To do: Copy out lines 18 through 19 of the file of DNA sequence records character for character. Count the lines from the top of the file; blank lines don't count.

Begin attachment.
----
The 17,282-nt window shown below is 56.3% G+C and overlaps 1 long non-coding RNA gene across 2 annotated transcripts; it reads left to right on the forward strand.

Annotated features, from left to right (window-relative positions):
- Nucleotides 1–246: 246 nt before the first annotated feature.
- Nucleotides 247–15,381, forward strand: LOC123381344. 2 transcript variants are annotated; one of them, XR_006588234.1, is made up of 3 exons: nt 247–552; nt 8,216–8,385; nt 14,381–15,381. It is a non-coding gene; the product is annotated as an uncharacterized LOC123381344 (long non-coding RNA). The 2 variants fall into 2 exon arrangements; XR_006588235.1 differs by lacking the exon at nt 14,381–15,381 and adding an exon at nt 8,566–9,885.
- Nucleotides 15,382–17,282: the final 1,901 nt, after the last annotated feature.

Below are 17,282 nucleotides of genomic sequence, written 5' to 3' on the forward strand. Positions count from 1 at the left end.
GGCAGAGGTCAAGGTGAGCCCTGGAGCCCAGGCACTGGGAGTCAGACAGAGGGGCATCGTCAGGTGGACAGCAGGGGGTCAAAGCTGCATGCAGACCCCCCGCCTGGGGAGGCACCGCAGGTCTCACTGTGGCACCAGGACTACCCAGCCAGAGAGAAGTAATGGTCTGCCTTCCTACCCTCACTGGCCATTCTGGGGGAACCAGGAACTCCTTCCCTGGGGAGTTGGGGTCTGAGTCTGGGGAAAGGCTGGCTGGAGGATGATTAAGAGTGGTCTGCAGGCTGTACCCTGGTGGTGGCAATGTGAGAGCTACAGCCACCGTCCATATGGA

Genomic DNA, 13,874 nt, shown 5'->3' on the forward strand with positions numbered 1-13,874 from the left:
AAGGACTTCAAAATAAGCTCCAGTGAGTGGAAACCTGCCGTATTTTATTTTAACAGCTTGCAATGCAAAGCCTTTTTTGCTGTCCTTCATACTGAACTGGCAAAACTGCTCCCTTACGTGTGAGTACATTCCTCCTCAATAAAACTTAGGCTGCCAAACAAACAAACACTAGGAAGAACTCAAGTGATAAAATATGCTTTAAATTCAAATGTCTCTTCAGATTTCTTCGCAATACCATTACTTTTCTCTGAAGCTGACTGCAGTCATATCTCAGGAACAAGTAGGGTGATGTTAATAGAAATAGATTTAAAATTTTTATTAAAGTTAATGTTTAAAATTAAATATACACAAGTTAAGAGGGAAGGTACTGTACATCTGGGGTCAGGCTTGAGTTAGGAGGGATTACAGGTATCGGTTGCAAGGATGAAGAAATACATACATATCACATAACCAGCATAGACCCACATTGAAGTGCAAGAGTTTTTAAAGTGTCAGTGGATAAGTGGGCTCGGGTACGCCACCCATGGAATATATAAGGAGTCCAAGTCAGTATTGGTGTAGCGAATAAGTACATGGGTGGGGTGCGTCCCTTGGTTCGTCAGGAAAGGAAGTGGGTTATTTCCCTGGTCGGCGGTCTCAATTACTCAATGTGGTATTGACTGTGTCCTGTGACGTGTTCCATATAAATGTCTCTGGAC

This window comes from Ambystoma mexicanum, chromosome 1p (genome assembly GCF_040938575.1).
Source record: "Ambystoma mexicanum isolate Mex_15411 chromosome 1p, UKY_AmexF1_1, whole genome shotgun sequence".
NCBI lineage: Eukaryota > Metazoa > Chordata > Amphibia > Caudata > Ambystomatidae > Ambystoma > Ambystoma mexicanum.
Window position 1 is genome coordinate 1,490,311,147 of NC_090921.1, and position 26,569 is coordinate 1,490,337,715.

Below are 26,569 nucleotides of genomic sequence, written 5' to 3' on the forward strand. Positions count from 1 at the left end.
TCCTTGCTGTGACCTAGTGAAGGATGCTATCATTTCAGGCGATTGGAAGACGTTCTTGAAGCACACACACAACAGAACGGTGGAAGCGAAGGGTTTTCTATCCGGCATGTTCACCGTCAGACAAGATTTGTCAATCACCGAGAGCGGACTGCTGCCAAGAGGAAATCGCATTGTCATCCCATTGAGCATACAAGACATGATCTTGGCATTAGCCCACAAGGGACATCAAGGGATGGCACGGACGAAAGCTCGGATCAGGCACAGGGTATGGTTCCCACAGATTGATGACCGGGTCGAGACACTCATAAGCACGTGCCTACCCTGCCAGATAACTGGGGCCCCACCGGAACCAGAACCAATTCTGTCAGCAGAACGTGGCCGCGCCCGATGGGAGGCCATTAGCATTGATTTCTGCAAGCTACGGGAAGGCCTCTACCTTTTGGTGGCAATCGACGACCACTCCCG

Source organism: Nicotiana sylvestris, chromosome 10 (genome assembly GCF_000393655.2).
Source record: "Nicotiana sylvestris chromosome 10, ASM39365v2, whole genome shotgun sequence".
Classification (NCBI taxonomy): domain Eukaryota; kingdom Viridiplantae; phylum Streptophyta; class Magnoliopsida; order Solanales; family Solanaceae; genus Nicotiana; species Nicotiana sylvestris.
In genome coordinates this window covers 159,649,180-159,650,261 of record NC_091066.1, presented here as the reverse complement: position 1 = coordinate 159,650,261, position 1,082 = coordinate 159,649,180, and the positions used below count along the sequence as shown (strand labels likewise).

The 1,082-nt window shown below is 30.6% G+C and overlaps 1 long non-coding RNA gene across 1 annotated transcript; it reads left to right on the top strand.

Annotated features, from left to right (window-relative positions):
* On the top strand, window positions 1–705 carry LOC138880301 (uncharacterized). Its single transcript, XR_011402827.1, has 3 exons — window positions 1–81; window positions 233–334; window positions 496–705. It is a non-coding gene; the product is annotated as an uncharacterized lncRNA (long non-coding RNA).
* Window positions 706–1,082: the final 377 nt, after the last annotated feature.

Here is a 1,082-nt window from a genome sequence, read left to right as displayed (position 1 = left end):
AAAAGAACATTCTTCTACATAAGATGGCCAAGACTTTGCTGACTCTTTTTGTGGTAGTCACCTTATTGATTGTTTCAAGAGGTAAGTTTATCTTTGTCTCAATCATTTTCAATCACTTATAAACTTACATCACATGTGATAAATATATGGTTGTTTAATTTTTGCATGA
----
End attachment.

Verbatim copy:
Classification (NCBI taxonomy): domain Eukaryota; kingdom Viridiplantae; phylum Streptophyta; class Magnoliopsida; order Solanales; family Solanaceae; genus Nicotiana; species Nicotiana sylvestris.
In genome coordinates this window covers 159,649,180-159,650,261 of record NC_091066.1, presented here as the reverse complement: position 1 = coordinate 159,650,261, position 1,082 = coordinate 159,649,180, and the positions used below count along the sequence as shown (strand labels likewise).